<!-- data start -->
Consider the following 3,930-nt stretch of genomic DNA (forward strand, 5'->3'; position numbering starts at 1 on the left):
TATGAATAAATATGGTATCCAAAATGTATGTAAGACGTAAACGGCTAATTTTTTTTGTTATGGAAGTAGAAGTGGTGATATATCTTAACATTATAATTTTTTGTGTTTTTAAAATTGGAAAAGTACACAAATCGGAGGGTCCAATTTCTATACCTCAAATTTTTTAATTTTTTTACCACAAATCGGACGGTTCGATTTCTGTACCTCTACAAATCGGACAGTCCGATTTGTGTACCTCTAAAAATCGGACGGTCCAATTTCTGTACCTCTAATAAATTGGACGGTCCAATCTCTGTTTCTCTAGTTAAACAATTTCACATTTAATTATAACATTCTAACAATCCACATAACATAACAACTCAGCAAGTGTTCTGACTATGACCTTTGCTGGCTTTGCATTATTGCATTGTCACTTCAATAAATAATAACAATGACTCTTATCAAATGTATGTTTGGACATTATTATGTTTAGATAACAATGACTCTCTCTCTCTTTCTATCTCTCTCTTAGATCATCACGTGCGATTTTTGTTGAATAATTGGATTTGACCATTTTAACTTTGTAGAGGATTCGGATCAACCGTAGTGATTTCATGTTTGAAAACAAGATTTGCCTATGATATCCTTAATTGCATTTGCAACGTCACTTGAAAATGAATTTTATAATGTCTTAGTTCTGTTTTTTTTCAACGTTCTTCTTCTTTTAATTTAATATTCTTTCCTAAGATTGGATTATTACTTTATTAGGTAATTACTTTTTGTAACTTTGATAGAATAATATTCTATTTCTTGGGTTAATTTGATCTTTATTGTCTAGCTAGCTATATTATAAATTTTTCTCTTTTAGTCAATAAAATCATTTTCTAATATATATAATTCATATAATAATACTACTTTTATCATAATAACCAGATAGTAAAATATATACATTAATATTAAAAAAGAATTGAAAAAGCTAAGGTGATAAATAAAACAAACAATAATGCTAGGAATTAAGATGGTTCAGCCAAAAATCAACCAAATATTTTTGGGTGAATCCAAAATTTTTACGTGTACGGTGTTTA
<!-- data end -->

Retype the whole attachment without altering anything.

Consider the following 3,930-nt stretch of genomic DNA (forward strand, 5'->3'; position numbering starts at 1 on the left):
TATGAATAAATATGGTATCCAAAATGTATGTAAGACGTAAACGGCTAATTTTTTTTGTTATGGAAGTAGAAGTGGTGATATATCTTAACATTATAATTTTTTGTGTTTTTAAAATTGGAAAAGTACACAAATCGGAGGGTCCAATTTCTATACCTCAAATTTTTTAATTTTTTTACCACAAATCGGACGGTTCGATTTCTGTACCTCTACAAATCGGACAGTCCGATTTGTGTACCTCTAAAAATCGGACGGTCCAATTTCTGTACCTCTAATAAATTGGACGGTCCAATCTCTGTTTCTCTAGTTAAACAATTTCACATTTAATTATAACATTCTAACAATCCACATAACATAACAACTCAGCAAGTGTTCTGACTATGACCTTTGCTGGCTTTGCATTATTGCATTGTCACTTCAATAAATAATAACAATGACTCTTATCAAATGTATGTTTGGACATTATTATGTTTAGATAACAATGACTCTCTCTCTCTTTCTATCTCTCTCTTAGATCATCACGTGCGATTTTTGTTGAATAATTGGATTTGACCATTTTAACTTTGTAGAGGATTCGGATCAACCGTAGTGATTTCATGTTTGAAAACAAGATTTGCCTATGATATCCTTAATTGCATTTGCAACGTCACTTGAAAATGAATTTTATAATGTCTTAGTTCTGTTTTTTTTCAACGTTCTTCTTCTTTTAATTTAATATTCTTTCCTAAGATTGGATTATTACTTTATTAGGTAATTACTTTTTGTAACTTTGATAGAATAATATTCTATTTCTTGGGTTAATTTGATCTTTATTGTCTAGCTAGCTATATTATAAATTTTTCTCTTTTAGTCAATAAAATCATTTTCTAATATATATAATTCATATAATAATACTACTTTTATCATAATAACCAGATAGTAAAATATATACATTAATATTAAAAAAGAATTGAAAAAGCTAAGGTGATAAATAAAACAAACAATAATGCTAGGAATTAAGATGGTTCAGCCAAAAATCAACCAAATATTTTTGGGTGAATCCAAAATTTTTACGTGTACGGTGTTTA